Dr. T. Jann Caison Sorey: “Breastfeeding is the best way for a newborn to be fed. First, it’s another opportunity for a mother to bond with her newborn, but equally as important, are all of the immunity benefits that are provided to the baby through the mother’s breastmilk.”
What happens when breastfeeding is not possible?
Daniela: Thank you for clarifying. If breastfeeding is not possible, what happens then? Is there anything specific that parents should keep in mind when selecting formula?
Dr. T. Jann Caison Sorey: Most formulas have many of the same ingredients and properties, so essentially, parents may find that one may suit their baby more than another. The most important things to consider are whether or not the baby is tolerating the formula and if the baby is gaining a healthy amount of weight. Each child is different, so if a cow protein-based formula is not being accepted well, parents may want to try a soy-based or other formula combinations instead. There are different formulas specifically developed for premature babies as well and a pediatrician can help guide those decisions.
Daniela: When trying to find the best formula for their baby, can parents simply switch from one to another or is it a pediatrician who should be managing this?
Dr. T. Jann Caison Sorey: This should be done via collaboration between the parents and their pediatrician. Parents should trial a formula for at least one to two months or so (if supported by their doctor’s recommendation, and by weight gain as well as growth benefit by their newborn) before deciding to switch to another type so that they can effectively determine which is most beneficial for their child. Weight gain is typically the best way to measure benefit.
Baby sleep patterns
Daniela: Proceeding to sleep (which may not come in tons for new parents). Whilst aware that each baby is unique, what would typical newborn sleeping patterns look like?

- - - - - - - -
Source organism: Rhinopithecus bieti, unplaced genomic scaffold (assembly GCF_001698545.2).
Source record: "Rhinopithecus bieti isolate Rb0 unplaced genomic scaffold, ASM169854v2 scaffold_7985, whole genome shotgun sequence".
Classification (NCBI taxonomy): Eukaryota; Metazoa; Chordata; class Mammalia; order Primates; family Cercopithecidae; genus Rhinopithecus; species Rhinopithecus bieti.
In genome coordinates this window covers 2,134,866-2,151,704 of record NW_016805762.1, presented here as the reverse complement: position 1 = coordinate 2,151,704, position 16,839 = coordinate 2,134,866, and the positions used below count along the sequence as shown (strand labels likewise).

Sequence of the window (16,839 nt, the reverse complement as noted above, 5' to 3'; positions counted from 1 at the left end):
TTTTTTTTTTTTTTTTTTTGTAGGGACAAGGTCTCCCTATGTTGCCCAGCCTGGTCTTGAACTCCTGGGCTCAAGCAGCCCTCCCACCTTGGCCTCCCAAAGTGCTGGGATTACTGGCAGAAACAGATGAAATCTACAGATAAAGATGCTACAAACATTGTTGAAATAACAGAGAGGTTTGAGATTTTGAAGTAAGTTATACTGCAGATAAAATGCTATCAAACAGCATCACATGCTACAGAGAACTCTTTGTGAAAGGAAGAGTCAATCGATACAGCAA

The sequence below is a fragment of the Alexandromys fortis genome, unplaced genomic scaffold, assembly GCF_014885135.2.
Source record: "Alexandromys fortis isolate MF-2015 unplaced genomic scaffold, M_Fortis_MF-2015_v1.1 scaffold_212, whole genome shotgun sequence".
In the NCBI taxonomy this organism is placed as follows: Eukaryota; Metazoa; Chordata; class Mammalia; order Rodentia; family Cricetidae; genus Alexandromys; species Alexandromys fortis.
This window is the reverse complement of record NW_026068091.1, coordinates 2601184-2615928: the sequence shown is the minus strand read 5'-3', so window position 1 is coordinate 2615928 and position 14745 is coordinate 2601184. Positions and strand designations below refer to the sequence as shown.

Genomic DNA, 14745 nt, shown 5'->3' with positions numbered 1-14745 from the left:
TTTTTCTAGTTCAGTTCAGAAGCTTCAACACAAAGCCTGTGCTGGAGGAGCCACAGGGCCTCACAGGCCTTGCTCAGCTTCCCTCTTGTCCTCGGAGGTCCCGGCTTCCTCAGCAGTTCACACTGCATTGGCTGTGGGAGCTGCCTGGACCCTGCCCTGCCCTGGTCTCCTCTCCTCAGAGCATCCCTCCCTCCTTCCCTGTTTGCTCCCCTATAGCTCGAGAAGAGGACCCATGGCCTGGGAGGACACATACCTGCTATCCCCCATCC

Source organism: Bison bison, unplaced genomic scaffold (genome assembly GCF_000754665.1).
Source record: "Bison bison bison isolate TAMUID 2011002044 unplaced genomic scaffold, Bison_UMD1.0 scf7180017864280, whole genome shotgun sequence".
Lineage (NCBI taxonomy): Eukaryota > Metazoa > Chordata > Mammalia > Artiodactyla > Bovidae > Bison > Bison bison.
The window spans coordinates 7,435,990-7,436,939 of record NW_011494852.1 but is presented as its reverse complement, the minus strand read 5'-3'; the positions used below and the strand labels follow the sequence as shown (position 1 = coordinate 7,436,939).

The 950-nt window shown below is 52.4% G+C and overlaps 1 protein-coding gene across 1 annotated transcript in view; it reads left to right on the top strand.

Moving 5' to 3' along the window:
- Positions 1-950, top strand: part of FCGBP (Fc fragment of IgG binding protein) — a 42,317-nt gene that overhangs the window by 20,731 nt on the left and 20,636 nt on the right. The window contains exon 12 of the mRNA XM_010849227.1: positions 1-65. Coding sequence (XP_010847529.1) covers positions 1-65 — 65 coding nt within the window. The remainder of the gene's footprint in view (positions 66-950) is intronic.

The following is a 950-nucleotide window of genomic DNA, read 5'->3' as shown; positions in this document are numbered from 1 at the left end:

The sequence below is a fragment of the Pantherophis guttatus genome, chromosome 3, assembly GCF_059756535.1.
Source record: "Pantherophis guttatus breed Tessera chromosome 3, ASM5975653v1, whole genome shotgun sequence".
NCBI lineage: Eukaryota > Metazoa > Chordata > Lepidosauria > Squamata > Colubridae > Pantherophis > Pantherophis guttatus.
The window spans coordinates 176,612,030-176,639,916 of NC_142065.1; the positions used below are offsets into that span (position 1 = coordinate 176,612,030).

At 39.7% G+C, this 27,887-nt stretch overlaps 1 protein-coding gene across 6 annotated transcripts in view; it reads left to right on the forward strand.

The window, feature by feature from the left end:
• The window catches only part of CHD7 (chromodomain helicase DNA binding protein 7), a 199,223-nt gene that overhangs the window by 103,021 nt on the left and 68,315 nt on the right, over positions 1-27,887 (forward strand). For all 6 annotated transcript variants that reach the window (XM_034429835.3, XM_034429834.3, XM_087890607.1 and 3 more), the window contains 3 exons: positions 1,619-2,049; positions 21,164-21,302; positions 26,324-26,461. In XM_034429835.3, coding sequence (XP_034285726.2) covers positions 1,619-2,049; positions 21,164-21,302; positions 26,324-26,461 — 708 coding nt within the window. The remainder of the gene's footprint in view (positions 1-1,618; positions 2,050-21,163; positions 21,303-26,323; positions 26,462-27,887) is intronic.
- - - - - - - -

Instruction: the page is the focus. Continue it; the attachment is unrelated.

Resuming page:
Dr. T. Jann Caison Sorey: Newborn sleeping patterns can be all over the board. Initially, they will wake up at least every two to three hours as they become hungry. Sleeping is relative to the baby, but most will sleep for a significant period throughout the day.
How to limit the risk of SIDS
Daniela: Even thinking of Sudden Infant Death Syndrome (SIDS) is scary, let alone experiencing it. What should parents-to-be keep in mind when purchasing a crib and what should they be giving attention to once baby is born and they’re putting the little one to sleep?
Dr. T. Jann Caison Sorey: The crib is very important. It should meet the guidelines of the current safety standards. Avoid older, hand-me-downs because of the risk of injury/strangulation/suffocation. Also, check online for brand recalls before purchasing. Do not purchase/acquire cribs that are on the recall list. It is important to make sure that the crib is fitted with a tight bed sheet and does not contain anything else inside the crib. This means no stuffed animals, toys, bumpers, pillows or blankets! Babies should always be put to sleep on their back!